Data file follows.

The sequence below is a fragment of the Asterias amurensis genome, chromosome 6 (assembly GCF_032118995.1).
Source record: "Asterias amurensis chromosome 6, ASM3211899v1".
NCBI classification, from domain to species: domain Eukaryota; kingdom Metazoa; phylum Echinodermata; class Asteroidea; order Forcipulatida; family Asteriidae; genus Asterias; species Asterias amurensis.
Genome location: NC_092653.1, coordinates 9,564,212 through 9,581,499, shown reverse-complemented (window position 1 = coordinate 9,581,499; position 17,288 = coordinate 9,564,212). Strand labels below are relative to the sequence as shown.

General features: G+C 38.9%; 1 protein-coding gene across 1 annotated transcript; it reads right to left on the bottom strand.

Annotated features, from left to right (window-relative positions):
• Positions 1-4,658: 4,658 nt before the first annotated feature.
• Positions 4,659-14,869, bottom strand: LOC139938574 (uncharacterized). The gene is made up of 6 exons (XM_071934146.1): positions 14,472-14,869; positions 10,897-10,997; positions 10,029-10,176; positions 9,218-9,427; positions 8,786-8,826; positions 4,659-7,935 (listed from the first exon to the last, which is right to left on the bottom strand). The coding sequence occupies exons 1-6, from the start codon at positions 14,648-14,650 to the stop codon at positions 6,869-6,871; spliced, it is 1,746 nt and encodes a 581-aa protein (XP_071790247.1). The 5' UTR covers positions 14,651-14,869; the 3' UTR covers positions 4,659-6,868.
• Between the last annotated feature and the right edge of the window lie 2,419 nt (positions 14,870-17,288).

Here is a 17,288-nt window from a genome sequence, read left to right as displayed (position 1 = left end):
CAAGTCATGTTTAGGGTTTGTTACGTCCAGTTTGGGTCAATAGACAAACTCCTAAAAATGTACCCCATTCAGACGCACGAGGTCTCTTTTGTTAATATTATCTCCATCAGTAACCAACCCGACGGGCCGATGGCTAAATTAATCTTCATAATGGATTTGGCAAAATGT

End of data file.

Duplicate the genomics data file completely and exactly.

The sequence below is a fragment of the Asterias amurensis genome, chromosome 6 (assembly GCF_032118995.1).
Source record: "Asterias amurensis chromosome 6, ASM3211899v1".
NCBI classification, from domain to species: domain Eukaryota; kingdom Metazoa; phylum Echinodermata; class Asteroidea; order Forcipulatida; family Asteriidae; genus Asterias; species Asterias amurensis.
Genome location: NC_092653.1, coordinates 9,564,212 through 9,581,499, shown reverse-complemented (window position 1 = coordinate 9,581,499; position 17,288 = coordinate 9,564,212). Strand labels below are relative to the sequence as shown.

General features: G+C 38.9%; 1 protein-coding gene across 1 annotated transcript; it reads right to left on the bottom strand.

Annotated features, from left to right (window-relative positions):
• Positions 1-4,658: 4,658 nt before the first annotated feature.
• Positions 4,659-14,869, bottom strand: LOC139938574 (uncharacterized). The gene is made up of 6 exons (XM_071934146.1): positions 14,472-14,869; positions 10,897-10,997; positions 10,029-10,176; positions 9,218-9,427; positions 8,786-8,826; positions 4,659-7,935 (listed from the first exon to the last, which is right to left on the bottom strand). The coding sequence occupies exons 1-6, from the start codon at positions 14,648-14,650 to the stop codon at positions 6,869-6,871; spliced, it is 1,746 nt and encodes a 581-aa protein (XP_071790247.1). The 5' UTR covers positions 14,651-14,869; the 3' UTR covers positions 4,659-6,868.
• Between the last annotated feature and the right edge of the window lie 2,419 nt (positions 14,870-17,288).

Here is a 17,288-nt window from a genome sequence, read left to right as displayed (position 1 = left end):
CAAGTCATGTTTAGGGTTTGTTACGTCCAGTTTGGGTCAATAGACAAACTCCTAAAAATGTACCCCATTCAGACGCACGAGGTCTCTTTTGTTAATATTATCTCCATCAGTAACCAACCCGACGGGCCGATGGCTAAATTAATCTTCATAATGGATTTGGCAAAATGT